The health-relevance of fruits and vegetables depends very strongly on two traits – biopotency and bioavailability
By Mary Ann Lila, CABTP 2021
Traditional plant breeding and selection focused on agronomic traits that make farm production more profitable or less time-intensive – traits like yield, disease or insect resistance, plant stature/habit or drought/ cold tolerance. For fruits and vegetables, breeding targets shift more to quality parameters that improve the sensory experience of eating, such chemical composition (sweetness, astringency, flavor), fruit size and shape, texture, and color – and the emphasis on these traits depends on consumer demands, and their willingness to pay a premium for high quality produce.
Within just the past couple of decades, consumers have become increasingly aware that the fruits and vegetables in their diet can also play a significant role in preventing chronic human diseases and improving immune and metabolic health. However, the health-relevance of fruits and vegetables depends very strongly on two traits – biopotency and bioavailability — that have been difficult to identify or quantify using conventional methods.
Biopotency is the ability of a fruit or vegetable to protect human health; a measure of the bioactive phytochemical content concentrated in the edible produce.
Bioavailability, on the other hand, depends on the proportion of the bioactive phytochemicals that actually will be absorbed in the human body and enter circulation. Bioavailability is a measure of how well bioactive compounds are delivered to human therapeutic targets within the body.
Both of these traits (biopotency and bioavailability) can now be gauged using novel high throughput screening strategies for phenotyping, genetics and metabolomics, and processing. Using innovative strategies, we can target factors that improve bioactive phytochemical density and leverage delivery (bioavailability) in fruit and vegetable produce.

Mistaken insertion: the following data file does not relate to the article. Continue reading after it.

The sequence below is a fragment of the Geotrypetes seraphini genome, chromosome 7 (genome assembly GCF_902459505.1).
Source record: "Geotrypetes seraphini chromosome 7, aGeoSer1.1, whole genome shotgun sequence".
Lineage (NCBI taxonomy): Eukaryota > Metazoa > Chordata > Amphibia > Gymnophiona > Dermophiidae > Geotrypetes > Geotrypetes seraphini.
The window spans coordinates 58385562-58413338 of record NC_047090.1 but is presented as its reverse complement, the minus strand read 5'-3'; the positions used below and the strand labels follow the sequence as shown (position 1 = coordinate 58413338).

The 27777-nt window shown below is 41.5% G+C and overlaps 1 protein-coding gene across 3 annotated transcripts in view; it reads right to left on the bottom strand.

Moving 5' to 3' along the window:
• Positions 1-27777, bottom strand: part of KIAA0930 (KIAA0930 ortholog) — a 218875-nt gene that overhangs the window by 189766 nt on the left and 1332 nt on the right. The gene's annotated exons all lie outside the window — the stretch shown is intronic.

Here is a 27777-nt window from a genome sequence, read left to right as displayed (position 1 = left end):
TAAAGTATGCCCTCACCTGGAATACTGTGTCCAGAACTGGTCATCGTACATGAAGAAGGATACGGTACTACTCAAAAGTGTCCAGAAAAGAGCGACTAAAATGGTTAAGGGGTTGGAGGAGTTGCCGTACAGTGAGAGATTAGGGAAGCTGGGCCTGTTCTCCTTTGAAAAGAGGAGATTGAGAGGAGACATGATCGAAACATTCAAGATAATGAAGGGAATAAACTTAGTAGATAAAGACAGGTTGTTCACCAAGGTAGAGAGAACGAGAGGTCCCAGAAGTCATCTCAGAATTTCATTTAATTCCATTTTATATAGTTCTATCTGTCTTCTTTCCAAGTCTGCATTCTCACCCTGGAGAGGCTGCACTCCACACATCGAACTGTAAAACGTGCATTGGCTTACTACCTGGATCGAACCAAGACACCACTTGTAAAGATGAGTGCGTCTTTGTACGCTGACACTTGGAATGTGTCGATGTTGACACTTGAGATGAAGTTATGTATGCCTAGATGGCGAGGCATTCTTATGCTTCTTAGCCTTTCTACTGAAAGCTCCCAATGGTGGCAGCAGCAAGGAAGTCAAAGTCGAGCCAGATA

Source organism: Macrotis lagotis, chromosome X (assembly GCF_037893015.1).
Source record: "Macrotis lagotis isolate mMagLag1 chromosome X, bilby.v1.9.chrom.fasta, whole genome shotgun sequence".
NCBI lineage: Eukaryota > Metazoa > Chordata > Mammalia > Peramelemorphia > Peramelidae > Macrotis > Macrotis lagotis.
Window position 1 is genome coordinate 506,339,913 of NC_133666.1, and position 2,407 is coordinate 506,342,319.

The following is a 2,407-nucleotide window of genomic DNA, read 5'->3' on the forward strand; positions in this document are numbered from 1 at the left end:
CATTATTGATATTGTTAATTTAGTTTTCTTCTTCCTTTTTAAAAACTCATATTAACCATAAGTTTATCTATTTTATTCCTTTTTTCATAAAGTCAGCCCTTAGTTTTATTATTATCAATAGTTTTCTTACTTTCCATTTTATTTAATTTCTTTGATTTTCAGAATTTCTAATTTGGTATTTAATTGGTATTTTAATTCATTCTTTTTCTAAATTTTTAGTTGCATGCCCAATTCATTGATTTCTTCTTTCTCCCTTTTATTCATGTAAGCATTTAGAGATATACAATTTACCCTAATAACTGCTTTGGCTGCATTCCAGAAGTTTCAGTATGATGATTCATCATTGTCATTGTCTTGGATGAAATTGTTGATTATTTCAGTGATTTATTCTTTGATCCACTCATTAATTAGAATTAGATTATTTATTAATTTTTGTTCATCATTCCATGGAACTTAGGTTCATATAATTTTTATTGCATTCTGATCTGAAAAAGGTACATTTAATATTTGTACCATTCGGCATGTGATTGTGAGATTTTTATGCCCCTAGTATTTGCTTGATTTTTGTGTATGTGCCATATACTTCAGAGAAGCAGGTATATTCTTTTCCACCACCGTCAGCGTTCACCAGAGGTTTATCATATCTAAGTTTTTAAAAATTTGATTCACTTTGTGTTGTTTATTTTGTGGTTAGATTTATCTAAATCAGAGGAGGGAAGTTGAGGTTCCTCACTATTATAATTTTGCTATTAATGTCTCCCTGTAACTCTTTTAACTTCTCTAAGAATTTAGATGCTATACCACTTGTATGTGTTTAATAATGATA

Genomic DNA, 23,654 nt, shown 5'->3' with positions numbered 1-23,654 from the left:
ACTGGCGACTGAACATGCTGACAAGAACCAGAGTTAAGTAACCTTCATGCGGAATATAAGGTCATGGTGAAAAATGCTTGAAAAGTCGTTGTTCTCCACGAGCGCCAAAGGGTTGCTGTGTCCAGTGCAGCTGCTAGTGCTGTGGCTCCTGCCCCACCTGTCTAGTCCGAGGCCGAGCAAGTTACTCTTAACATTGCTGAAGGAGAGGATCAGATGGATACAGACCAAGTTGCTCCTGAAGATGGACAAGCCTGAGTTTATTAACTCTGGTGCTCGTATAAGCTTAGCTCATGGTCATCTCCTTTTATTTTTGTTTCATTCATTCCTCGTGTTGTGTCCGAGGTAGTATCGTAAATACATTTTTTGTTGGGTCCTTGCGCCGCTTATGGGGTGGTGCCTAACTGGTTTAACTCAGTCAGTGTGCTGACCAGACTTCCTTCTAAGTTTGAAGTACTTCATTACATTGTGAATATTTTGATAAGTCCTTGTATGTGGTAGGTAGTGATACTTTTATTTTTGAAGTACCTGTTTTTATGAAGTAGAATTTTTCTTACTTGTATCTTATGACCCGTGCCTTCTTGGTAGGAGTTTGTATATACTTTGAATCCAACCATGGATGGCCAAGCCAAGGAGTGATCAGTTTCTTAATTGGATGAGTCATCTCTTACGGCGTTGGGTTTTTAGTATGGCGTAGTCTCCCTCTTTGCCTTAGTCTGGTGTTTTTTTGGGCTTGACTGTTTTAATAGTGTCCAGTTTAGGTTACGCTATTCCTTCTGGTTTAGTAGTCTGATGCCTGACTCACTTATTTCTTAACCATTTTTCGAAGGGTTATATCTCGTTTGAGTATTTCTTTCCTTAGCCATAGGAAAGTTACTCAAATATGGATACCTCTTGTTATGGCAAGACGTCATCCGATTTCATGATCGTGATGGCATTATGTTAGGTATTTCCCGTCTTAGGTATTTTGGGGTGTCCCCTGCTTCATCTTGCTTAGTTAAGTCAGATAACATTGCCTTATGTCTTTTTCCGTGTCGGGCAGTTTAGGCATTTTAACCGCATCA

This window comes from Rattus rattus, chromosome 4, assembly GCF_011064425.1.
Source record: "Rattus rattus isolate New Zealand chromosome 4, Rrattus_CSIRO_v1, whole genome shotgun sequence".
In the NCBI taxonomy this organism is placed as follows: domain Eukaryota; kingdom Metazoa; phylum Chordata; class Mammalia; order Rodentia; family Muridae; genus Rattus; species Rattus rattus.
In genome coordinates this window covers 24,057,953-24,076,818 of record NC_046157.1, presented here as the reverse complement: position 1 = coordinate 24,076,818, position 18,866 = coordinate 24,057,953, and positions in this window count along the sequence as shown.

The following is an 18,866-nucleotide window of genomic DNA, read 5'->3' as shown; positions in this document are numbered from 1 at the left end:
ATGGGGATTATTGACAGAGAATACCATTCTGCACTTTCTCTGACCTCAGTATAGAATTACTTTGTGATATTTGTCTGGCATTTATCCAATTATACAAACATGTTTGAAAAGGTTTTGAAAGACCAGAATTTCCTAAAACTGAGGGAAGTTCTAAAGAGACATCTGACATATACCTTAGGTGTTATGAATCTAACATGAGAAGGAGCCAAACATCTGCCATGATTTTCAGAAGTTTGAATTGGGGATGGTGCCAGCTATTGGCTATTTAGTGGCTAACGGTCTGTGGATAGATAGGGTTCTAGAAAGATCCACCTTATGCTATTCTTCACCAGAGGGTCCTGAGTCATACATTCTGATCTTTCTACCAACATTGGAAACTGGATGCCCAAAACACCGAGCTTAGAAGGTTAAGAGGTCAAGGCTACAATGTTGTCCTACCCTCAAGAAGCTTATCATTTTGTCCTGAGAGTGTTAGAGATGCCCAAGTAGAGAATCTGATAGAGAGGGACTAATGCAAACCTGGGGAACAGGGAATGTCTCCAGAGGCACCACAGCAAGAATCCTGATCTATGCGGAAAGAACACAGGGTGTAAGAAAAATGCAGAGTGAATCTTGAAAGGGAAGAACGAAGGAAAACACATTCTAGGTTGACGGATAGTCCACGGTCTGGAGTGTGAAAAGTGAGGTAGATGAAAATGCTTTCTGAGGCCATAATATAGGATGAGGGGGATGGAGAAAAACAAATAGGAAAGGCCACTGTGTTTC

Our academic research teams have partnered with industry to identify health-relevant traits across fruit and vegetable commodities, address the gaps between healthy intake levels and actual consumer dietary behavior, and translate discoveries made in the laboratory to food systems in the industry. For example, stakeholders in the berry fruit industries say that identifying cultivars with higher fruit quality (often correlated with higher content of bioactive phytochemicals) is critical to future industry success.
A current large project within our institute establishes DNA markers and fruit quality traits that correlate with profitability and consumer preferences, and ultimately transfers simple and direct phenomic and genomic tools to industry partners to enable efficient cultivar development. Simple, accurate and relatively inexpensive near infrared spectroscopy (NIR) was adapted to replace expensive and time-intensive traditional methods for assessing berry fruit quality (sugar content, anthocyanin content).
Another large initiative in the institute has mapped variation in bioactive compound density in blueberry to ploidy/species differentiation, and developed a genetic framework to improve delivery of bioactive content (bioavailability).
In related work, spinach accessions and cultivars were ranked in terms of bioactive phytochemicals (carotenoids and chlorophylls), screened to discern discrepancies between bioactive content and relative accessibility to human cells, and tested to determine how food processing altered content and delivery.
With an eye on biopotency and bioavailability, postharvest and processing methods can be optimized so that these traits are preserved when the fruits and vegetables reach the consumer.
The ‘hidden’ fruit and vegetable quality ATTRIBUTES that MUST be protected in POSTHARVEST: biopotency and bioavailability
Mary Ann LILA
Plants for Human Health Institute, North Carolina State University, 600 Laureate Way, Kannapolis, NC 28081 USA E-mail: firstname.lastname@example.org
In: CABTP 2021, Libro de resúmenes III Congreso Argentino de Biología y Tecnología Poscosecha, Santa Fe, Argentina, 26 a 30 de julio 2021, 193 pp, http://fiq.unl.edu.ar/cabtp2021/
Picture by Purity Products, https://www.purityproducts.com/blog/what-does-bioavailability-mean